Coping With Disasters and Pandemics Through Experience and Community: How African American Older Adults Navigate Disaster Planning, Response, and Recovery.
Additional Document Info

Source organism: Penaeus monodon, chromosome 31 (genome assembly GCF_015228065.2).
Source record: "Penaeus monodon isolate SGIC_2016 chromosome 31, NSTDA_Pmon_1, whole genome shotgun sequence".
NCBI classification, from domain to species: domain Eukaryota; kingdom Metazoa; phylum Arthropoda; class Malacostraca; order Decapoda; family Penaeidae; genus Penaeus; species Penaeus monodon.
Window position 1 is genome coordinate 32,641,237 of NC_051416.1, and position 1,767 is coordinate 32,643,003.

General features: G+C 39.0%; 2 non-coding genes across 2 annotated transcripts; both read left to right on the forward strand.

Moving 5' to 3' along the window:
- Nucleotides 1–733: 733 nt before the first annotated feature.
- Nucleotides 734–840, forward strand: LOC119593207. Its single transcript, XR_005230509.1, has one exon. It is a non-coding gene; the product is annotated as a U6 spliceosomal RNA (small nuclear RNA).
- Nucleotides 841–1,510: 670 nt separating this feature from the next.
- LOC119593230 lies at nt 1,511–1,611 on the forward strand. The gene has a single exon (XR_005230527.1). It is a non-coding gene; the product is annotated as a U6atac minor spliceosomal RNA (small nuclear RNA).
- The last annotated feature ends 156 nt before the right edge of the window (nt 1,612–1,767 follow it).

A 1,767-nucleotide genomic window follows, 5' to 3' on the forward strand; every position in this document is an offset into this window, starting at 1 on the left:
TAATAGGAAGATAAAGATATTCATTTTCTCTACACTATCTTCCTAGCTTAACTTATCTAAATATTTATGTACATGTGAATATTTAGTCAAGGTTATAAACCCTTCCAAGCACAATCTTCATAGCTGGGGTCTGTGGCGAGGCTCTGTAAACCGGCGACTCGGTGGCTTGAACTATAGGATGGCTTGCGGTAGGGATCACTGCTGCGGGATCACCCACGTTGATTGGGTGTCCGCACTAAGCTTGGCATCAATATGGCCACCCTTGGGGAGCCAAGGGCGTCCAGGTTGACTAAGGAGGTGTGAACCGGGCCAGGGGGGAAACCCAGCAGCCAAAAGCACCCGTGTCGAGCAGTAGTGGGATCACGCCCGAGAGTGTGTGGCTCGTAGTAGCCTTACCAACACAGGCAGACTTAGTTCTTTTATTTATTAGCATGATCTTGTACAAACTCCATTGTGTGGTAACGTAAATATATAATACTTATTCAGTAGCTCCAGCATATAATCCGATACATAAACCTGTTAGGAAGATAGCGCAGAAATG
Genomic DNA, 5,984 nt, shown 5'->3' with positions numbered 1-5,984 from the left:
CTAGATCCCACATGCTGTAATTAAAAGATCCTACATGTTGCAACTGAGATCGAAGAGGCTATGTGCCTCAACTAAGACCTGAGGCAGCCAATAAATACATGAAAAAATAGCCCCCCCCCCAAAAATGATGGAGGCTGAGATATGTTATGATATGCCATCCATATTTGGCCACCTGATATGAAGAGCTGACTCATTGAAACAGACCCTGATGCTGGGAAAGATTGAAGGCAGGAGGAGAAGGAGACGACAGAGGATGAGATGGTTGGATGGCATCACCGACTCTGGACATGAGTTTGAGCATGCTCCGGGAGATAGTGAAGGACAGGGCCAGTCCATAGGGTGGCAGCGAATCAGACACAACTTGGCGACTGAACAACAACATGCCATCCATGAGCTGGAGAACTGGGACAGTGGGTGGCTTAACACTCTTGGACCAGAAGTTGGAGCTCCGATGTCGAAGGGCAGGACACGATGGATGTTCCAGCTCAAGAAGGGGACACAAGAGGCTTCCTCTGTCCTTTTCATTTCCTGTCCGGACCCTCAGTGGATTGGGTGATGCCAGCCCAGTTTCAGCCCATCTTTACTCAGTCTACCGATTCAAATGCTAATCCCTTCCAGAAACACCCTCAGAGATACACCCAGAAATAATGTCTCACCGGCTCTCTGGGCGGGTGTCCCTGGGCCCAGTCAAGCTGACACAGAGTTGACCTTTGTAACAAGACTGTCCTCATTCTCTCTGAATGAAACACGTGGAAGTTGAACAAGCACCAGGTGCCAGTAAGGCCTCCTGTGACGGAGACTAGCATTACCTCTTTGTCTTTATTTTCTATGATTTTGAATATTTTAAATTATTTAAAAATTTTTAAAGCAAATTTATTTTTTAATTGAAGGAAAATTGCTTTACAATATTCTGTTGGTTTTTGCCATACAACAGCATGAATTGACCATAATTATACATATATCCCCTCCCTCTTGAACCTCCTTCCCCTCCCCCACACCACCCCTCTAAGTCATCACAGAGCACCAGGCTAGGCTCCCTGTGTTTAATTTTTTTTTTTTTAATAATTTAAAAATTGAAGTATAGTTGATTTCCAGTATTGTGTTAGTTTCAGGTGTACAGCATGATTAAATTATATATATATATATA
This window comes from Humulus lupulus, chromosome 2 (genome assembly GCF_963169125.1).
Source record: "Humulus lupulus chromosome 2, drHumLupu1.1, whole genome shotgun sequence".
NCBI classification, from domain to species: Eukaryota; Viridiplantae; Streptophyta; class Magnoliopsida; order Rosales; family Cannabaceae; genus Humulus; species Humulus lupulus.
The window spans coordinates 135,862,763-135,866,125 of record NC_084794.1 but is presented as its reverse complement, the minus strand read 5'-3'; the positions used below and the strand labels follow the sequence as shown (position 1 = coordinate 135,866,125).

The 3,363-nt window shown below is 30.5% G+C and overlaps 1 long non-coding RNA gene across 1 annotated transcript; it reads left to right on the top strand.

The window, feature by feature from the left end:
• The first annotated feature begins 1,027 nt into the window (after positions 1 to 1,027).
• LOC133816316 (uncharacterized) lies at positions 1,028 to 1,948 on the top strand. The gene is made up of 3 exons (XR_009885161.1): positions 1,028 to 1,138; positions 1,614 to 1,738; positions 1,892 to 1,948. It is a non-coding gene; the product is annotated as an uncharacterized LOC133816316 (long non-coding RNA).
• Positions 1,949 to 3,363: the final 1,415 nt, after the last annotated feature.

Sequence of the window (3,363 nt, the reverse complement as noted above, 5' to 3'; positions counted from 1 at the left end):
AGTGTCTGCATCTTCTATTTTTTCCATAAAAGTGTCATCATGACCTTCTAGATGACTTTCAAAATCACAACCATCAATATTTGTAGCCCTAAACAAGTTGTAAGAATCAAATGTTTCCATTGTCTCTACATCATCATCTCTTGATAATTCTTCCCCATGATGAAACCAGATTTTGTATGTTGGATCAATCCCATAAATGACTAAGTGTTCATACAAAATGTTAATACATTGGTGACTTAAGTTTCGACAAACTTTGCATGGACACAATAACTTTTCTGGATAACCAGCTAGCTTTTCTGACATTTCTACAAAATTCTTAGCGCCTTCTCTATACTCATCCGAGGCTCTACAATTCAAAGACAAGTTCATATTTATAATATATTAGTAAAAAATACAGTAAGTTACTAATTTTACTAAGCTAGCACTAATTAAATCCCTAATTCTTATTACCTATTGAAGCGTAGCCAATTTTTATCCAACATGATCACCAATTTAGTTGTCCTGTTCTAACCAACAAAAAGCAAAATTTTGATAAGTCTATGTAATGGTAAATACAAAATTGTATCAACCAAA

OBJECTIVE: Studies have reported that minorities are disproportionately impacted by the COVID-19 pandemic. Few studies have elucidated the lived experiences of African American older adults, and the resiliency displayed in combatting the COVID-19 pandemic and other disasters. METHODS: This study used 4 recorded focus groups with 26 African American older adults who have spent most of their lives living in Houston, Texas to assess safety, economic, and health concerns related to the pandemic and similarities or differences with other types of disasters that are specific to Houston/ the Gulf Region of Texas, such as Hurricane Harvey. RESULTS: Key themes emerged from the thematic analysis: 1) previous disasters provided important coping and preparation skills, although each occurrence was still a major stressor, 2) while telehealth was a significant benefit, regular health maintenance and chronic disease management were not completed during the COVID-19 pandemic, 3) information from the federal and state authorities were inconsistent and spurred fear and anxiety, 4) participants experienced few to no disruptions to their income but were heavily called on to support family members, and 5) participants experienced anxiety and isolation, but many used existing social connections to cope. CONCLUSIONS: These findings demonstrate how African American older adults navigate disaster response and recovery through experience and community. Providing unambiguous information to older adults could prove useful in preparing for future disaster events and coping with disasters.